Arriving near Caesar’s defensive works at Thapsus, Scipio drew up part of his army for battle; while other cohorts began construction of a camp in his rear. Scipio placed his Numidian cavalry and light infantry on either wing of his legions; with the elephants divided on either flank, screening the front of each wing.

Observing the division of his enemy’s forces, Caesar left two legions before Thapsus to contain the garrison, and marched with the bulk of his army to within 1500 paced of Scipio’s. Caesar deployed his forces in three lines: the elite Tenth and Seventh legions were posted on the right wing, while the Eighth and veteran Ninth were placed on the left. The bulk of his legions, many of which were comprised of new recruits, were stationed in the center of his line where they could fight with their flanks full supported by the veterans.

The Fifth legion (“Alaudae”, Lark-Crested) had received special training to fight elephants. Its Cohortes were split up and stationed forward of each of the two wings, to combat the elephants. The Fifth’s cohorts were supported by archers, slingers and other light-armed troops, interspersed among the cavalry on the wings to support them against Juba’s much-feared Numidians.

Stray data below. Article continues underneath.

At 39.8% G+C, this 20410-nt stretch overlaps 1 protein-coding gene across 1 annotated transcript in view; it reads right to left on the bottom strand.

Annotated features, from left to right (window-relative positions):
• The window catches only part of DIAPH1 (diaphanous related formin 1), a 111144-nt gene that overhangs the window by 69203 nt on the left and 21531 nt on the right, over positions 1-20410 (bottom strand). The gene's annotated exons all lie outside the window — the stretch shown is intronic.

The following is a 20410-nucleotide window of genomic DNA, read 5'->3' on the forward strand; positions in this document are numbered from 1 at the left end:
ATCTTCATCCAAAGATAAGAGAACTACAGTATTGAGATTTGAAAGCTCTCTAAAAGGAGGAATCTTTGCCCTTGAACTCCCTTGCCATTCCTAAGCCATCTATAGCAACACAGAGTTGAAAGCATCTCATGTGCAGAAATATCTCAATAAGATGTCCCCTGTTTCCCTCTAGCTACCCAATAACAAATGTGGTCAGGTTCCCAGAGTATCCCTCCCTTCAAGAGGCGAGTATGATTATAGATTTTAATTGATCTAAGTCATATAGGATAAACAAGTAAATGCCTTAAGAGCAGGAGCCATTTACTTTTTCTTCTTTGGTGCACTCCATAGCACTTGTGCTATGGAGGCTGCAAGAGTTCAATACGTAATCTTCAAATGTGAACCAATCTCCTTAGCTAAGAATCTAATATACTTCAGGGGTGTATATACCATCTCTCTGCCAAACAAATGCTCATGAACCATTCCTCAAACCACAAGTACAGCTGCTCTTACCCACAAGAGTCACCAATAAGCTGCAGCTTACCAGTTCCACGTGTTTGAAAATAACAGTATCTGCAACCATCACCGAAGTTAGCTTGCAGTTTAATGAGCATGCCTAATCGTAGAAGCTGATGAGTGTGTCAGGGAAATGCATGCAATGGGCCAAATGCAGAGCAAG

The deployment complete, Caesar went the rounds among his troops, “reminding the veterans of their gallant bearing in previous combats and raising their morale by flattering appeals. As for the recruits, he urged them to emulate the gallantry of the veterans and to make it “their ambition by gaining a victory to enjoy a fame, status and renown equal to theirs”. The troops clamored to advance upon the enemy, and impatient of orders began the advance on their own initiative; ignoring the commands of their furious centurions, who attempted to halt them. Seeing they could not be stopped, Caesar gave the signal to attack.